HRH Prince of Wales notes Example of Best Practice in Sustainable Management on Expansion of the Cayman Islands Marine Protected Areas


Bangor University working in collaboration with The Nature Conservancy have assisted the Department of the Environment to expand the Marine Parks system in the Cayman Islands, a British Overseas Territory in the Caribbean, through projects funded by the DEFRA Darwin Initiative.

The expansion of Cayman’s existing marine parks was approved by the Cabinet and announced during the visit of His Royal Highness, Prince of Wales, on 28th March.

The Environment Minister indicated that “This expansion will serve to protect our local marine stocks, as well as the crucially important coral reef network surrounding our Islands for generations to come.”

The Prince of Wales highlighted that “The Cayman Islands could become a shining example of best practice in integrated and genuinely sustainable management of its land-based and ocean resources. Such an integrated approach is not only essential to protect our ecosystems, but also particularly in the Cayman Islands case to protect the long term viability of economic sectors.”

Department of the Environment (DoE) Director, Gina Ebanks Petrie explained  

“These enhanced marine parks areas came about as the result of years-long research by the Department of Environment and Darwin Initiative partners, Bangor University, followed by discussions between successive governments, the Department of Environment, the National Conservation Council (NCC), non-governmental organisations, other local stakeholders – including fishermen – and the general public.”

Cayman’s marine parks were originally established in 1986, but an increasing population, tourism, and coastal development, and awareness of wider Caribbean issues such as fishing pressure, nutrient run-off from land and climate change has stimulated the need for action and their enhancement.  The expansion increased the area of ‘no-take’ strict areas of protection from a national average of 14% of coastal waters to 48%, and the shelf area managed up to 54.6%.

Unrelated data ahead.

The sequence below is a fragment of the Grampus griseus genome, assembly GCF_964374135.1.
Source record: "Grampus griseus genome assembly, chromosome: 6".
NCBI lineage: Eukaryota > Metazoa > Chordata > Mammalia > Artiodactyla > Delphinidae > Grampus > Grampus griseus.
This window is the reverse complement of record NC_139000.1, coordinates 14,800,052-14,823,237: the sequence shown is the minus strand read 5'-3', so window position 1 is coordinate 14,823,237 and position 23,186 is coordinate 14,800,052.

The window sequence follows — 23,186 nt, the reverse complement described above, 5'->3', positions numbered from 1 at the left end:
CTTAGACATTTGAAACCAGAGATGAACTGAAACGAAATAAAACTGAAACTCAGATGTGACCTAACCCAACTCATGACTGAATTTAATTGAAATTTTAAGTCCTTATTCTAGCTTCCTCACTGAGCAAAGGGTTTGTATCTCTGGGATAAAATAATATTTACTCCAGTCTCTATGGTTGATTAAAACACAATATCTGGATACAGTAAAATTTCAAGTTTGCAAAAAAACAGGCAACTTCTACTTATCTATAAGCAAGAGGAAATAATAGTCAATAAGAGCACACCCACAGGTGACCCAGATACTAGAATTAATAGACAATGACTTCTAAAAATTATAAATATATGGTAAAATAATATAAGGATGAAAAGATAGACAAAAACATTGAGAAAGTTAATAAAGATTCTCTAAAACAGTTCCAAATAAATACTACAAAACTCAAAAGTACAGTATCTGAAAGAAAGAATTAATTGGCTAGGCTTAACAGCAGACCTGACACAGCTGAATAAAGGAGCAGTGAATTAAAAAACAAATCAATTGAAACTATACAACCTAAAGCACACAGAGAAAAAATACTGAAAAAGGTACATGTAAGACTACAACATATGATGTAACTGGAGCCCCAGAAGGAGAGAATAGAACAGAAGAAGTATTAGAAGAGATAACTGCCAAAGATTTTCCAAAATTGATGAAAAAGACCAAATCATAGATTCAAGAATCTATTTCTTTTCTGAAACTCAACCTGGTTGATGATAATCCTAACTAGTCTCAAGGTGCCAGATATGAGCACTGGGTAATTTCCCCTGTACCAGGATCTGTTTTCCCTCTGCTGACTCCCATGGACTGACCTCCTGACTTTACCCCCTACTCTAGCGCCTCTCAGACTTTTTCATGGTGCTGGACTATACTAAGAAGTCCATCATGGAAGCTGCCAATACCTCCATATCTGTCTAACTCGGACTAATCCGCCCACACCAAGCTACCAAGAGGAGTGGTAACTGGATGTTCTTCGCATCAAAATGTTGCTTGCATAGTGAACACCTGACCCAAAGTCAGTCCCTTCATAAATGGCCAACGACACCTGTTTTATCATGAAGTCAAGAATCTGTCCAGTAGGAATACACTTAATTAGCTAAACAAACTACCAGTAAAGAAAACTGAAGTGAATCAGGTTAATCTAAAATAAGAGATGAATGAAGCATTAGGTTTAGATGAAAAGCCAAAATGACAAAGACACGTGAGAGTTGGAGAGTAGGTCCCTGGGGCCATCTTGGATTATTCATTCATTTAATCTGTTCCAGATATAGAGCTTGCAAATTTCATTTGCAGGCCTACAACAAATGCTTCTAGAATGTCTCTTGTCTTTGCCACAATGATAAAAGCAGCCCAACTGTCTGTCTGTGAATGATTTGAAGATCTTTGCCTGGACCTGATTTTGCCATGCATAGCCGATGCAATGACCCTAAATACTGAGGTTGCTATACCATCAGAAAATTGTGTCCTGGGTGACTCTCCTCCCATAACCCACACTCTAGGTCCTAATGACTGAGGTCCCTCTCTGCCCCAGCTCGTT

Croy McCoy, DoE Marine Research Officer, coordinated the field surveys and recently submitted his PhD to Bangor University on the effectiveness of the marine protected areas.

He said:

“Should these proposals for enhanced marine reserves not have been implemented, we ran the risk of further coral reef degradation and, eventually, ecosystem collapse.’’

The zoned system of marine protected areas reduces conflict and damage by regulating boat anchoring, diving, fishing, fishing at Grouper spawning aggregation sites, taking of marine life, and tourism wildlife interactions. As well as providing boat mooring buoys around each of the islands, a phone app called SIREN (System for Incident Reporting and Enforcement) provides maps of zones, an immediate regulation reference, and access to data.  

The next step is for the Cayman Islands Government to draft new regulations, signage, and flyers to inform the public.

Professor John Turner of the School of Ocean Sciences, who lead the DEFRA Darwin Initiative research project that provided the scientific evidence for the enhanced marine parks design was delighted to see that the collaborative research effort has had such significant impact at last.


 “Field research included Masters students from the MSc programmes in Marine Environmental Protection and Marine Biology on placements with the Department of the Environment who worked with Croy and the Cayman Research Officers to undertake the surveys to build the underlying data about reefs systems and their use. The Darwin Initiative team were engaged in a series of consultations and events to ensure that the need for the enhanced Marine Parks System was supported by local communities under the banner, ‘Save our Tomorrow – Today’.”  

He went on to say:

“Cayman has continued to be a world leader in protecting the marine environment, and has in local waters at least, exceeded the call made by the UK at the UN General Assembly 2018 for governments to designate 30% of oceans as Marine Protected Areas by 2030. What’s more, this work has practically met the advanced target of achieving 50% protection by 2050 likely to be proposed at the Convention on Biological Diversity in China 2020.”



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